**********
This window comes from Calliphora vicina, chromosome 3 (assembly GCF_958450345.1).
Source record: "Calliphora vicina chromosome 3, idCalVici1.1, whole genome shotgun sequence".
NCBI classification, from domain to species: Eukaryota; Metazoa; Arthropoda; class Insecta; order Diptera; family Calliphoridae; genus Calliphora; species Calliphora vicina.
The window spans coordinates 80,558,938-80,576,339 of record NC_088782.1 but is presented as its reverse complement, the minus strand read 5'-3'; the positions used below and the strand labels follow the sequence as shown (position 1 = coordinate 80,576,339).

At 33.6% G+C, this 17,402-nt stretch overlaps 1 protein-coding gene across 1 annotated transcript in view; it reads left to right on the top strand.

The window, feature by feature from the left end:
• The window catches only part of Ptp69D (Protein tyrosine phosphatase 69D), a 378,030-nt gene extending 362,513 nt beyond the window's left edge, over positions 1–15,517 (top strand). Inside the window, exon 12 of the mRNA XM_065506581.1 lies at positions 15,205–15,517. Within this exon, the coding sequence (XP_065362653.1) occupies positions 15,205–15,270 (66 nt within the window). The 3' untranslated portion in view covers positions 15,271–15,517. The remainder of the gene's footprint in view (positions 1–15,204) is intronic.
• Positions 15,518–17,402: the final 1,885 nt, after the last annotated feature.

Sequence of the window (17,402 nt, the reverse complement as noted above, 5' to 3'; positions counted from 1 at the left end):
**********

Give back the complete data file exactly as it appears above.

This window comes from Calliphora vicina, chromosome 3 (assembly GCF_958450345.1).
Source record: "Calliphora vicina chromosome 3, idCalVici1.1, whole genome shotgun sequence".
NCBI classification, from domain to species: Eukaryota; Metazoa; Arthropoda; class Insecta; order Diptera; family Calliphoridae; genus Calliphora; species Calliphora vicina.
The window spans coordinates 80,558,938-80,576,339 of record NC_088782.1 but is presented as its reverse complement, the minus strand read 5'-3'; the positions used below and the strand labels follow the sequence as shown (position 1 = coordinate 80,576,339).

At 33.6% G+C, this 17,402-nt stretch overlaps 1 protein-coding gene across 1 annotated transcript in view; it reads left to right on the top strand.

The window, feature by feature from the left end:
• The window catches only part of Ptp69D (Protein tyrosine phosphatase 69D), a 378,030-nt gene extending 362,513 nt beyond the window's left edge, over positions 1–15,517 (top strand). Inside the window, exon 12 of the mRNA XM_065506581.1 lies at positions 15,205–15,517. Within this exon, the coding sequence (XP_065362653.1) occupies positions 15,205–15,270 (66 nt within the window). The 3' untranslated portion in view covers positions 15,271–15,517. The remainder of the gene's footprint in view (positions 1–15,204) is intronic.
• Positions 15,518–17,402: the final 1,885 nt, after the last annotated feature.

Sequence of the window (17,402 nt, the reverse complement as noted above, 5' to 3'; positions counted from 1 at the left end):